When the state waived some regulations governing concentrated animal feeding operations to ease operations during the COVID-19 pandemic, environmentalists worried about the impact.
Fred Williams knew it wouldn’t make much difference.
Williams, who owns land half a mile away from the planned Tipton East CAFO, said he has lost faith in the Missouri Department of Natural Resource’s ability to protect citizens from the environmental hazards of CAFOs.
“I thought the DNR, if you burnt some tires in a brush pile, DNR would come in with helicopters and stuff and shut you down and find you,” Williams said. “I know today I can do anything I want, and DNR will not show up. Or if they do, it’s two to three weeks later.”
Williams was right to be worried. A Missourian review of regulatory action by DNR and local regulators found little action, low or nonexistent fines and CAFOs allowed to keep their permits despite repeat offenses.
Like the dairy operation in Vernon County that caused four major spills of animal waste into state waters between 2007-2010. Or the hog operation in Audrain County that paid $4,000 in fines after spilling 5,000 gallons of animal waste into a river. Or a hog operation in Saline County that killed fish by polluting a river.
On April 24, the DNR waived certain requirements concerning permits and waste disposal for CAFOsand cited “unexpected challenges” stemming from COVID-19. That followed a state Senate bill last spring that limited the ability of local governments to regulate CAFOs in their counties.
Now, the state DNR is the last line of defense for citizens worried about environmental or health impacts of CAFOs.
Activists who oppose CAFOs argue the COVID-related move is limiting already weak environmental protections.
“The fact that our current DNR state standards are already completely inadequate makes this decision to further relax the rules very dangerous and ill-advised for our families, air and water and communities,” Susan Williams, a livestock producer in Cooper County, told the Missouri Rural Crisis Center.
Susan’s son, Fred Williams, says his two years of activism against the Tipton East CAFO stem from concerns about his family’s health.
Williams helped start the citizen group Opponents of Cooper County CAFOs in 2018 after learning about the Tipton East facility, which was granted a DNR permit in June 2018. He spent the better part of a year learning as much as possible about CAFOs and organizing the opposition — a private Facebook group that now shows 230 members.
Navigating the world of agriculture regulations can be difficult for people unfamiliar with the process, Williams said.
“You’re up against a lot of things that you’re not accustomed to,” he said.
Gov. Mike Parson signed Senate Bill 391 into law last year. The bill makes it so that county commissions and local health departments are unable to enforce any health regulations or ordinances related to CAFOs.
The Cooper County Board of Health passed a health regulation in August, barely two weeks before the bill went into effect on Aug. 28.
Williams and his citizen group were influential in the fight to pass the Cooper County regulation. He said regional differences in topography make it hard to apply a standard regulation throughout the state.
“The landscape and the makeup of Missouri is such that the people that are closest to the issue should be the ones making the decisions, not just handed down by the state,” Williams said.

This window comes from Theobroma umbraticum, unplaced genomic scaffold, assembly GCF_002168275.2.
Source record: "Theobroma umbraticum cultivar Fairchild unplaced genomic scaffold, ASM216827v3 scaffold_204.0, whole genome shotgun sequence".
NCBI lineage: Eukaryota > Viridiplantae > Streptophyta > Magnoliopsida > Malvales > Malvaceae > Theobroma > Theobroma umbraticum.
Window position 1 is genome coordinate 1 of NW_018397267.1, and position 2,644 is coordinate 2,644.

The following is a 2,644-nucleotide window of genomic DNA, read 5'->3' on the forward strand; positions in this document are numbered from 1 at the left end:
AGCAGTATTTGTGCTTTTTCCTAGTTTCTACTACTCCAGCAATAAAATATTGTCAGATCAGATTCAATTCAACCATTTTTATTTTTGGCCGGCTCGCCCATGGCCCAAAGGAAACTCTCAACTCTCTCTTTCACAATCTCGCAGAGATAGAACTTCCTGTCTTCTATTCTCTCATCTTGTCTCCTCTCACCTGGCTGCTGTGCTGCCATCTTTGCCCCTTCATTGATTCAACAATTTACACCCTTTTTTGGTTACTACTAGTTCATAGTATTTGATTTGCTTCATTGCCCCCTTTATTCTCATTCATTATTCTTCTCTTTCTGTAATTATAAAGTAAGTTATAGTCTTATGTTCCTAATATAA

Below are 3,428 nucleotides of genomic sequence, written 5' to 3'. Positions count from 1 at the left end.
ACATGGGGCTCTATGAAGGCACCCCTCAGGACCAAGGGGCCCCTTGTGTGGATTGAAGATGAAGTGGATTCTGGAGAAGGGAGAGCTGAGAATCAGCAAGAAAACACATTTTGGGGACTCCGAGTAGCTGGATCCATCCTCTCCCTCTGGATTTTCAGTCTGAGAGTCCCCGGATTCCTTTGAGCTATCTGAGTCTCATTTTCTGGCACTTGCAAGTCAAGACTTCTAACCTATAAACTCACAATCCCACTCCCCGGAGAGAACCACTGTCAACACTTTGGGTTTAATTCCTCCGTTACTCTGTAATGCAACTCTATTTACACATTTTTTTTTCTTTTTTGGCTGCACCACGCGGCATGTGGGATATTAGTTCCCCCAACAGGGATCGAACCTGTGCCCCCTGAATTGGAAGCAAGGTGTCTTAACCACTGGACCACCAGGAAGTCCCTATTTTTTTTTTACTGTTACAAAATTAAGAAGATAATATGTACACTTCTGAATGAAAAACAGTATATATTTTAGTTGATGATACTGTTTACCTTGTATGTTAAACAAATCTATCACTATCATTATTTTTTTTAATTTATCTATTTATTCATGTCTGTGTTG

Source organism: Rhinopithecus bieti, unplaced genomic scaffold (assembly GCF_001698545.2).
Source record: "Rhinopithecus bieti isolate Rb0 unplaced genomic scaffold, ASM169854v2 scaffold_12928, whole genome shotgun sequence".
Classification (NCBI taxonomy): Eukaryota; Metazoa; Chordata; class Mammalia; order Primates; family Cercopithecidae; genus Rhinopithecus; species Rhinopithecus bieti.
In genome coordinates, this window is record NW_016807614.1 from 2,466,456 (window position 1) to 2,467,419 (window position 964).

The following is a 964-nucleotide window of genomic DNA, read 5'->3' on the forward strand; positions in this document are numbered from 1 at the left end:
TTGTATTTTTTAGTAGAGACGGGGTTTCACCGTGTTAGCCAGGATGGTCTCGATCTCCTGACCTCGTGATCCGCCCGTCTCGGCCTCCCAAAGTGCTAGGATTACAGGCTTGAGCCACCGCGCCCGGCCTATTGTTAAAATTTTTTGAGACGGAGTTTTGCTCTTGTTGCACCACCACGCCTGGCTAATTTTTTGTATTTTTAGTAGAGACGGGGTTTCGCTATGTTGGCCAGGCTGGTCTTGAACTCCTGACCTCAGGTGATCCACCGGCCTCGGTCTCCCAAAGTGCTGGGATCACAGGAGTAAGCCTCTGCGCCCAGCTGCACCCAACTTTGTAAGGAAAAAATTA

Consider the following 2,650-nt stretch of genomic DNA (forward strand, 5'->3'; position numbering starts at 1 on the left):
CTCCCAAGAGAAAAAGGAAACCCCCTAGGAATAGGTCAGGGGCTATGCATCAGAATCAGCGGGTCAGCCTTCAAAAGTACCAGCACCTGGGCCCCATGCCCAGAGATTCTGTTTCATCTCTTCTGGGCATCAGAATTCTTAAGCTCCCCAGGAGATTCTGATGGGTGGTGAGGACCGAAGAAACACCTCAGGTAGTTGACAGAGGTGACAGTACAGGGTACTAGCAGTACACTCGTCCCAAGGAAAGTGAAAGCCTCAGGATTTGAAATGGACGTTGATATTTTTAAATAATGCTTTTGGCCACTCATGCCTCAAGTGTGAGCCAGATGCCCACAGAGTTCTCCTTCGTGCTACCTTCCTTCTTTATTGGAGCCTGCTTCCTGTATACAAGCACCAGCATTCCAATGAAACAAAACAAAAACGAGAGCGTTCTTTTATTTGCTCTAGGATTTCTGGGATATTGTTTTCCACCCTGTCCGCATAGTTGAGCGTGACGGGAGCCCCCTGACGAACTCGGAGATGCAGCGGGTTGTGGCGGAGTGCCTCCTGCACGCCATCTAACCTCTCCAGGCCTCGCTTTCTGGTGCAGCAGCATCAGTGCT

The Cooper County Board of Health also joined a lawsuit against Gov. Parson, the Missouri Air Conservation Commission and the Missouri Clean Water Commissionand argued its regulation should be grandfathered into the new legislation, and health boards and county commissions should be able to continue monitoring CAFOs.
“Health boards need the ability to protect their citizens,” Melanie Hutton, Cooper County Health Department administrator said after the hearing. “Just like coronavirus, you never know when things like that are going to spring up in your backyard. As a health board, you want the opportunity to respond and protect your citizens.”
But much of the usefulness of these local regulations remains theoretical. That’s because even before the law changed to block local control, the power was not frequently used.
With vague legal power and limited political appeal, the majority have never been actively enforced. More than half of the 20 counties with CAFO health ordinances confirmed with the Missourian they have never enforced any sort of fine or violation against CAFOs.
County officials from Adair, Cedar, Cooper, Cole, Harrison, Linn, Monroe, Pettis, Platte, Ralls and Worth counties confirmed their governments had never used their ordinances to find a CAFO in violation (There are no CAFOs to monitor in five of the 20 counties with ordinances, including Adair, Cole and Worth).
DNR permits are lenient
While counties rarely used their power, records show the state’s enforcement is often lax.
In Missouri, the DNR issues permits for CAFOs. Inspection reports and enforcement documents show even repeat offenders can maintain legal status.
By far, the most permits in Missouri have been granted to Class IC CAFOs, which cover facilities that house 1,000-2,999 animal units. Class IB and IA CAFOs are even bigger. “Animal units” is the term used by the DNR to standardize different species. A cow is one animal unit, for example; 10 small pigs are an animal unit, and so are 125 chickens.
As of November, the Missouri DNR recognized 435 permits for Class IC CAFOs, 53 for Class IB and 17 Class IA permits.
In Missouri, the large Class IA CAFOS require quarterly inspections, but the federal Environmental Protection Agency only requires Missouri’s DNR to inspect 20% t of the smaller IB and IC CAFOs each year, DNR spokespersonBrian Quinn said. Like Class II CAFOS, 10% of all other CAFOs permitted by the state are inspected each year.
It’s been more than six years since some Class IC operations, like JD Wright Farms in Chariton County, have been inspected, according to DNR records.
From 2008 to 2019, the Missouri DNR has closed 24 enforcement cases related to CAFOs. The DNR issued $132,000 in civil penalties related to those incidents , an average of $5,500 per case, and collected more than $39,000 in cost recovery for inspections.